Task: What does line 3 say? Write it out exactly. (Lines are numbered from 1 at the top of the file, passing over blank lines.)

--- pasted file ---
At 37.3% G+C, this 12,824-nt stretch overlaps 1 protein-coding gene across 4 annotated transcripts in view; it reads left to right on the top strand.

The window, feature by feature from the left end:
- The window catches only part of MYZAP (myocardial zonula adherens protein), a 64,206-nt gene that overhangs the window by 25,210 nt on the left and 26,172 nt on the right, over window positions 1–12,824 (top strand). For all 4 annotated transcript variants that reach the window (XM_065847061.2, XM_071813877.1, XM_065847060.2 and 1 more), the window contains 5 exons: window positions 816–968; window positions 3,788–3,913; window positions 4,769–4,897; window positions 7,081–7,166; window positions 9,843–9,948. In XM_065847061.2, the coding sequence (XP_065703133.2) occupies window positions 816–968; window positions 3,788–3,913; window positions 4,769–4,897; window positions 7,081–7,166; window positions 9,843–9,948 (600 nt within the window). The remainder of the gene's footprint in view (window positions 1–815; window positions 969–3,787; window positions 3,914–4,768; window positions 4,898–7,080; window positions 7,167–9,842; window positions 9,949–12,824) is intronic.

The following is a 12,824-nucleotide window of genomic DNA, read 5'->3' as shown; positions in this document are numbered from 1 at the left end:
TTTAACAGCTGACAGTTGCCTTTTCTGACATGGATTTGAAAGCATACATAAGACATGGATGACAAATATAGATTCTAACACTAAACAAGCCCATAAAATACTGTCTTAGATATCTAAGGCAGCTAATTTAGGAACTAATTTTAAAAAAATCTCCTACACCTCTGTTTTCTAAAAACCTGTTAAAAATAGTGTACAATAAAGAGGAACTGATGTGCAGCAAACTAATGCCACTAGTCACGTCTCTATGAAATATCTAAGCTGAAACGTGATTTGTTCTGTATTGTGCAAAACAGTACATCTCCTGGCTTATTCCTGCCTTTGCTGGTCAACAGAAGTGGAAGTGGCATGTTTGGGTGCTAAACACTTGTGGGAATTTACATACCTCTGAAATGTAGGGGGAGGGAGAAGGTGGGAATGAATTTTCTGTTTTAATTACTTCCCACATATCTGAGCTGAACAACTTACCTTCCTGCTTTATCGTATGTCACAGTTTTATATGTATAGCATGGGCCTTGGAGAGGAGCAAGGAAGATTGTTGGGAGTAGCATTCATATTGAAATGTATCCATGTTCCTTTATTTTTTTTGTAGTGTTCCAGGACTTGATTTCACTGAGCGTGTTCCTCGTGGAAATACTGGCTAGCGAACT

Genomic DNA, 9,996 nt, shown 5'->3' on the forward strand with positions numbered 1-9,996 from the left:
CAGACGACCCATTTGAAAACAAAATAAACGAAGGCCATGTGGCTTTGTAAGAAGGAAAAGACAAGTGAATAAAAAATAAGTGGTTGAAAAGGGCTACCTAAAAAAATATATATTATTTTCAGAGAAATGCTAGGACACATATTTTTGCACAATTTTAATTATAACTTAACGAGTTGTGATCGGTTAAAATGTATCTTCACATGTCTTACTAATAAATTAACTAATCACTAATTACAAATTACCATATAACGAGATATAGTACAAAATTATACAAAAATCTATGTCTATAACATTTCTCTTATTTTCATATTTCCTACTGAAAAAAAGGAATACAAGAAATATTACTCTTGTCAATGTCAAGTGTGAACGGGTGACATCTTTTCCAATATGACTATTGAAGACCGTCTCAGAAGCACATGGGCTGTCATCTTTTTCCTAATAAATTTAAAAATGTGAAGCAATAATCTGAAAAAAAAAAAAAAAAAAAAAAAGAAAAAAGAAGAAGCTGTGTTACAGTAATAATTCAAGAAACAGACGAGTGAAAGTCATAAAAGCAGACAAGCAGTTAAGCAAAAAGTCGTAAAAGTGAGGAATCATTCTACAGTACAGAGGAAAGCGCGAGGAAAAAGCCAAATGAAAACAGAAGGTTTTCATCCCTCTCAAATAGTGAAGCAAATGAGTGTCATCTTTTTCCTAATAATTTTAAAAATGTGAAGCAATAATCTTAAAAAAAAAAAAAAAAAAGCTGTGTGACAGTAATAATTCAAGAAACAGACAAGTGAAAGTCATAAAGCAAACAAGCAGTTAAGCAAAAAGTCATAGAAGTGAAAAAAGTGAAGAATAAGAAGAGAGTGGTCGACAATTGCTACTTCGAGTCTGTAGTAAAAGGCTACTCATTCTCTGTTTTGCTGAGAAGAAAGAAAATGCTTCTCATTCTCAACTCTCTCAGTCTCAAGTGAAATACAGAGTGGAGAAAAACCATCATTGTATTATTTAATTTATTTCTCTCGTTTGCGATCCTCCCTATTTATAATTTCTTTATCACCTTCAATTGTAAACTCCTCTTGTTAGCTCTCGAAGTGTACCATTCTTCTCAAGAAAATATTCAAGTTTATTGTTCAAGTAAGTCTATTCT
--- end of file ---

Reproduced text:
- The window catches only part of MYZAP (myocardial zonula adherens protein), a 64,206-nt gene that overhangs the window by 25,210 nt on the left and 26,172 nt on the right, over window positions 1–12,824 (top strand). For all 4 annotated transcript variants that reach the window (XM_065847061.2, XM_071813877.1, XM_065847060.2 and 1 more), the window contains 5 exons: window positions 816–968; window positions 3,788–3,913; window positions 4,769–4,897; window positions 7,081–7,166; window positions 9,843–9,948. In XM_065847061.2, the coding sequence (XP_065703133.2) occupies window positions 816–968; window positions 3,788–3,913; window positions 4,769–4,897; window positions 7,081–7,166; window positions 9,843–9,948 (600 nt within the window). The remainder of the gene's footprint in view (window positions 1–815; window positions 969–3,787; window positions 3,914–4,768; window positions 4,898–7,080; window positions 7,167–9,842; window positions 9,949–12,824) is intronic.